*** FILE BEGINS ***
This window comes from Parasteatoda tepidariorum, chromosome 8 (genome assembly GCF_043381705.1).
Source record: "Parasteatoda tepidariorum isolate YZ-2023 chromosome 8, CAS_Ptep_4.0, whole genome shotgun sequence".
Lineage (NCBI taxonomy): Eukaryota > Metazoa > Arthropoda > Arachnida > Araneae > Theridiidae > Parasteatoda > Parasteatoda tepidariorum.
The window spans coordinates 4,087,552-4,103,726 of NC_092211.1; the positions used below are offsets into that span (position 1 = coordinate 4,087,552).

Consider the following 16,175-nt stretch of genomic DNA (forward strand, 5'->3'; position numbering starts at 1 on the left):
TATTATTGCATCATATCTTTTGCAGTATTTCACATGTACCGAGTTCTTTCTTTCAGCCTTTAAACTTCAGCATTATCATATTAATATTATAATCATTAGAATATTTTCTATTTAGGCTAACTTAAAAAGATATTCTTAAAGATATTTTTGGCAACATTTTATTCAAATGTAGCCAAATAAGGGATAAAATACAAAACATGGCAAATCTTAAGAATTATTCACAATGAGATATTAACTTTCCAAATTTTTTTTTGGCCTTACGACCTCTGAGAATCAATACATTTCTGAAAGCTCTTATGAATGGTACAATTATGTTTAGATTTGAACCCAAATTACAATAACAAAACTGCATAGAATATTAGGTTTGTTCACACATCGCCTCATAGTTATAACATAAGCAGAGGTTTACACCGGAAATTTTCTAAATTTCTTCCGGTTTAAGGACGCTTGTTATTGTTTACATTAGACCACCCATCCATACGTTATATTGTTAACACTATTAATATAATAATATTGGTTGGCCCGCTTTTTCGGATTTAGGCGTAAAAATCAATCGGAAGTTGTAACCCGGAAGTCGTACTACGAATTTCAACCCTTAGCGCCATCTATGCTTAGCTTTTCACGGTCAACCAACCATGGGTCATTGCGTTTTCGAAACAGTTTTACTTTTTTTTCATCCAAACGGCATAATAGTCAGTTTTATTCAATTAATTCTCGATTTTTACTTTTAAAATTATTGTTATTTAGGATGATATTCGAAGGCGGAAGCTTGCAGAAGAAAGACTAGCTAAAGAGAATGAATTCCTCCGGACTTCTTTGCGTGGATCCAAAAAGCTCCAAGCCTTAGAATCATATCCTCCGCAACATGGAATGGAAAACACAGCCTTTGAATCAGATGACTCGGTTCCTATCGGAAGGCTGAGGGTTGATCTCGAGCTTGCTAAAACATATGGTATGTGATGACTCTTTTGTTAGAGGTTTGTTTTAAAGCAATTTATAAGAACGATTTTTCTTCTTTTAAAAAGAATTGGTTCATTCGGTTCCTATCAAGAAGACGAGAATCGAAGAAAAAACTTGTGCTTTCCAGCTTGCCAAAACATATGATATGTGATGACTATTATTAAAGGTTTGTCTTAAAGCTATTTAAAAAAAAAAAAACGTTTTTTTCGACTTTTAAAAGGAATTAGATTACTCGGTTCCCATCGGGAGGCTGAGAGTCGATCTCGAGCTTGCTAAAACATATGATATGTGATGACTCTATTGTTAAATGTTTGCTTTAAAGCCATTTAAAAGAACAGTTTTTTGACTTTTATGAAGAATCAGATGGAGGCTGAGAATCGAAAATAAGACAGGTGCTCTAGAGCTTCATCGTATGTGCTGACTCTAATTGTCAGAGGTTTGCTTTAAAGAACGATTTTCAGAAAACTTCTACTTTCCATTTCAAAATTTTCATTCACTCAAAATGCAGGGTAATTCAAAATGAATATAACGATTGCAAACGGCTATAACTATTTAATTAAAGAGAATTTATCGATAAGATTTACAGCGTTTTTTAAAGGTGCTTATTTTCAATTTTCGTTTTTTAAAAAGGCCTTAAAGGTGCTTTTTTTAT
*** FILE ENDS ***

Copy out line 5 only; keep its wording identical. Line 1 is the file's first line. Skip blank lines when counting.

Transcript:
Consider the following 16,175-nt stretch of genomic DNA (forward strand, 5'->3'; position numbering starts at 1 on the left):